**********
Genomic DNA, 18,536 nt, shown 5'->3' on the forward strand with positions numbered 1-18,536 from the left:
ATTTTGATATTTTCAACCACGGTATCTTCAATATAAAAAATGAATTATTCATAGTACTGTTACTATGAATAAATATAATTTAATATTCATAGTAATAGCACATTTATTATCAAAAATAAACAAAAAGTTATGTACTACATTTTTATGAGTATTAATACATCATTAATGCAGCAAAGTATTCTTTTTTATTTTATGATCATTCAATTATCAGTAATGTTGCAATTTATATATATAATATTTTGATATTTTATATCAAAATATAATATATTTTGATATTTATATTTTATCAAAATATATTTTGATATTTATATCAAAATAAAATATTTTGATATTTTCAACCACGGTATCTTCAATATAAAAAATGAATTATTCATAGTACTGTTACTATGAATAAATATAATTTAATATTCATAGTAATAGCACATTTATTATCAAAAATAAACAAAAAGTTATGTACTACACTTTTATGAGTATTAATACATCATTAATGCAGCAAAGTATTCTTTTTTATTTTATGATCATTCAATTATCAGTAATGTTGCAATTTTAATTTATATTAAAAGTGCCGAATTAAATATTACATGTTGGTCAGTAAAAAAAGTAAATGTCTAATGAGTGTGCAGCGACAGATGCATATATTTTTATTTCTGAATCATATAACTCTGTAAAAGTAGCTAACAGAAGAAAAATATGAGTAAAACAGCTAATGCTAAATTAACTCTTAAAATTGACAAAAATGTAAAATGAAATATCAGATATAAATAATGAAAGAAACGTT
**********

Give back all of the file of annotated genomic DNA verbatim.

Genomic DNA, 18,536 nt, shown 5'->3' on the forward strand with positions numbered 1-18,536 from the left:
ATTTTGATATTTTCAACCACGGTATCTTCAATATAAAAAATGAATTATTCATAGTACTGTTACTATGAATAAATATAATTTAATATTCATAGTAATAGCACATTTATTATCAAAAATAAACAAAAAGTTATGTACTACATTTTTATGAGTATTAATACATCATTAATGCAGCAAAGTATTCTTTTTTATTTTATGATCATTCAATTATCAGTAATGTTGCAATTTATATATATAATATTTTGATATTTTATATCAAAATATAATATATTTTGATATTTATATTTTATCAAAATATATTTTGATATTTATATCAAAATAAAATATTTTGATATTTTCAACCACGGTATCTTCAATATAAAAAATGAATTATTCATAGTACTGTTACTATGAATAAATATAATTTAATATTCATAGTAATAGCACATTTATTATCAAAAATAAACAAAAAGTTATGTACTACACTTTTATGAGTATTAATACATCATTAATGCAGCAAAGTATTCTTTTTTATTTTATGATCATTCAATTATCAGTAATGTTGCAATTTTAATTTATATTAAAAGTGCCGAATTAAATATTACATGTTGGTCAGTAAAAAAAGTAAATGTCTAATGAGTGTGCAGCGACAGATGCATATATTTTTATTTCTGAATCATATAACTCTGTAAAAGTAGCTAACAGAAGAAAAATATGAGTAAAACAGCTAATGCTAAATTAACTCTTAAAATTGACAAAAATGTAAAATGAAATATCAGATATAAATAATGAAAGAAACGTT